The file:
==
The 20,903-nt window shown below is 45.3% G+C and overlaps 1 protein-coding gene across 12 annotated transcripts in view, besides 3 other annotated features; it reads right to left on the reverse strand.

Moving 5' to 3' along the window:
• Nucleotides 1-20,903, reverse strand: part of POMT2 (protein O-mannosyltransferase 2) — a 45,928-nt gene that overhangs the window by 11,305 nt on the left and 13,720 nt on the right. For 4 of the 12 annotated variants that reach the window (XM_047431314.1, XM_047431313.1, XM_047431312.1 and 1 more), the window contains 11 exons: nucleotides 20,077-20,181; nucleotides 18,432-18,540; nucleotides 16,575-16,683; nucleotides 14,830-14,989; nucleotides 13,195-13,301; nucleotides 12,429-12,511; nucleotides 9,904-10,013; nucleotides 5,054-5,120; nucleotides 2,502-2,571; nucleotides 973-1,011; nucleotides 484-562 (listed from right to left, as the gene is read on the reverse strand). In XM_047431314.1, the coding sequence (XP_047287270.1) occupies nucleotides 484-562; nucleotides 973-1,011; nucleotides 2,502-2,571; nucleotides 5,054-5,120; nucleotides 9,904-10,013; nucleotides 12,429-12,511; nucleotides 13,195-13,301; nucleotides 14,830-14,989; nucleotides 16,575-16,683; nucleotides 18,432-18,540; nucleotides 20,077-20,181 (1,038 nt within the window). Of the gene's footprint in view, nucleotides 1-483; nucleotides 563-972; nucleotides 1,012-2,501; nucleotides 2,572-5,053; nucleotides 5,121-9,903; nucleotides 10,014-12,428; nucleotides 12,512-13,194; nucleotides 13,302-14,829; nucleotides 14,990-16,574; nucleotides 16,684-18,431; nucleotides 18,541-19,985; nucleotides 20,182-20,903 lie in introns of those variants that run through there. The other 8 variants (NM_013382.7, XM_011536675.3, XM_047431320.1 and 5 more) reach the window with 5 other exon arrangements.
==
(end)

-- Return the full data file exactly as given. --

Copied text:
The 20,903-nt window shown below is 45.3% G+C and overlaps 1 protein-coding gene across 12 annotated transcripts in view, besides 3 other annotated features; it reads right to left on the reverse strand.

Moving 5' to 3' along the window:
• Nucleotides 1-20,903, reverse strand: part of POMT2 (protein O-mannosyltransferase 2) — a 45,928-nt gene that overhangs the window by 11,305 nt on the left and 13,720 nt on the right. For 4 of the 12 annotated variants that reach the window (XM_047431314.1, XM_047431313.1, XM_047431312.1 and 1 more), the window contains 11 exons: nucleotides 20,077-20,181; nucleotides 18,432-18,540; nucleotides 16,575-16,683; nucleotides 14,830-14,989; nucleotides 13,195-13,301; nucleotides 12,429-12,511; nucleotides 9,904-10,013; nucleotides 5,054-5,120; nucleotides 2,502-2,571; nucleotides 973-1,011; nucleotides 484-562 (listed from right to left, as the gene is read on the reverse strand). In XM_047431314.1, the coding sequence (XP_047287270.1) occupies nucleotides 484-562; nucleotides 973-1,011; nucleotides 2,502-2,571; nucleotides 5,054-5,120; nucleotides 9,904-10,013; nucleotides 12,429-12,511; nucleotides 13,195-13,301; nucleotides 14,830-14,989; nucleotides 16,575-16,683; nucleotides 18,432-18,540; nucleotides 20,077-20,181 (1,038 nt within the window). Of the gene's footprint in view, nucleotides 1-483; nucleotides 563-972; nucleotides 1,012-2,501; nucleotides 2,572-5,053; nucleotides 5,121-9,903; nucleotides 10,014-12,428; nucleotides 12,512-13,194; nucleotides 13,302-14,829; nucleotides 14,990-16,574; nucleotides 16,684-18,431; nucleotides 18,541-19,985; nucleotides 20,182-20,903 lie in introns of those variants that run through there. The other 8 variants (NM_013382.7, XM_011536675.3, XM_047431320.1 and 5 more) reach the window with 5 other exon arrangements.